Thanks Alvin. Unfortunately, I have a 7-speed freewheel not a 7-speed cassette. So if I want more cogs I have to buy a new wheelset. I would ultimately want to go with a 9 or 10-speed wide ratio like you suggested. But the first step is can I get a 9-speed derailleur to work with the 7-speed cassette until I get the new wheelset?

    • #240315

      I would just leave the 7spd and fix the freewheel. Get a better bike to build if you want to upgrade beyond that

    • #240395

      if you have to start replacing wheels, probably better off just replacing the existing parts.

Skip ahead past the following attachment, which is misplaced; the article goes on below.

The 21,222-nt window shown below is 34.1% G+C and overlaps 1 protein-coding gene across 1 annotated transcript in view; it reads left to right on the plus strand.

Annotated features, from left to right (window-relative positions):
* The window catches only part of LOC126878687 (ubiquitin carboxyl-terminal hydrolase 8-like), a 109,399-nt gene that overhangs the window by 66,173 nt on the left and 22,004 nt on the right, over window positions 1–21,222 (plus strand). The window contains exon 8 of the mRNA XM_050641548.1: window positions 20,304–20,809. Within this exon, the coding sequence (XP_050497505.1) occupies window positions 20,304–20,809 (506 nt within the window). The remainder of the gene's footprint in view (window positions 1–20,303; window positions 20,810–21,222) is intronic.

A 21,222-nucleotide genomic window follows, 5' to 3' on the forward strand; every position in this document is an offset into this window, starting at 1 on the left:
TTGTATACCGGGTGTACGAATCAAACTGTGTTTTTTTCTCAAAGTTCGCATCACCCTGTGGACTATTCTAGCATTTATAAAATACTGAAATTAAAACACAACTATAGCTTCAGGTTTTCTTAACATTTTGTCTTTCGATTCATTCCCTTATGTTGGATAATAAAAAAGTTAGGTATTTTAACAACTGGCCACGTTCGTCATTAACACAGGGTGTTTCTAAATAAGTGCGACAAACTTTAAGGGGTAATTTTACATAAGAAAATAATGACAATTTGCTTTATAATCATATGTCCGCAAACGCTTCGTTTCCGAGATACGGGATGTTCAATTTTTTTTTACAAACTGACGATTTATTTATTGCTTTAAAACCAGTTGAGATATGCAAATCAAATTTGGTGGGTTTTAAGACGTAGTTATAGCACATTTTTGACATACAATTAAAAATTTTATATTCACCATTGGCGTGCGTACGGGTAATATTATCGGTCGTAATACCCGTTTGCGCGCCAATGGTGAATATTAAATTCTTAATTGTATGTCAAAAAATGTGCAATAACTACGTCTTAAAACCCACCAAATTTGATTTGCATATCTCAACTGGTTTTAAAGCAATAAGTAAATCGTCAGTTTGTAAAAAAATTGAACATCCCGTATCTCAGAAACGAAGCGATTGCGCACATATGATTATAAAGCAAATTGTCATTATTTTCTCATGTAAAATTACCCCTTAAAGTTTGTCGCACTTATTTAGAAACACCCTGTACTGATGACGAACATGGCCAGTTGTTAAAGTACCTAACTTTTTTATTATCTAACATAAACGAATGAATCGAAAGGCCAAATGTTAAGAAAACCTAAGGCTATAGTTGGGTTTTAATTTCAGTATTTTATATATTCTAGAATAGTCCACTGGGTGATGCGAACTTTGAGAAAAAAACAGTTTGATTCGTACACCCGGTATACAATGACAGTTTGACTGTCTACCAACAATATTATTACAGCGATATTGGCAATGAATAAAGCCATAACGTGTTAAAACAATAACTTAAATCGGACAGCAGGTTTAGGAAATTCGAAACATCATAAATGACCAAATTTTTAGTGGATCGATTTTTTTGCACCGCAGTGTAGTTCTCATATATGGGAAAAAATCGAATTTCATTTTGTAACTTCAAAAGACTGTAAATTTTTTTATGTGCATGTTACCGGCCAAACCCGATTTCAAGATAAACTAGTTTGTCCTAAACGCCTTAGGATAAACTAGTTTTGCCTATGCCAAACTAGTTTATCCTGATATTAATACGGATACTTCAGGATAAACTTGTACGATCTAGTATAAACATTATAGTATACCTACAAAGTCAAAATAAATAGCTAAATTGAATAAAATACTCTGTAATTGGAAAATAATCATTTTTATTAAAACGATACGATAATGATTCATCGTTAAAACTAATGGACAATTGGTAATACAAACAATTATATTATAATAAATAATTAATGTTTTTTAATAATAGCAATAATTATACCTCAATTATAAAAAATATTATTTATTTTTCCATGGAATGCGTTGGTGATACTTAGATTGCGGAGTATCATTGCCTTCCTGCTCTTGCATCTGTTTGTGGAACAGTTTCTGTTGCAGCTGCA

• #243197

      Update and new question

      I went with the 7/8 speed derailleur which will give me the option of going up to an 8 speed if I so choose. Found out that freewheels are indeed available up to 10 speeds (apparently used on some e-bikes – not sure why). Got everything working real nice and did a good amount of trail riding and commuting.

      Which brings us to the new question…

      Does anyone know a higher quality replacement axle? I ended up bending my rear axle for the second time. In my quick internet search, the reviews seem to indicate that while they work they seem to be low quality and prone to bending. I plan to use this wheel set primarily for commuting but can’t resist hitting some of the trails on the way home.

      The previous axle was a standard 135mm QR with loose bearing (all accounted for). I am wondering if a bolt on axle is the best bet. Perhaps a BMX axle would be a bit stronger.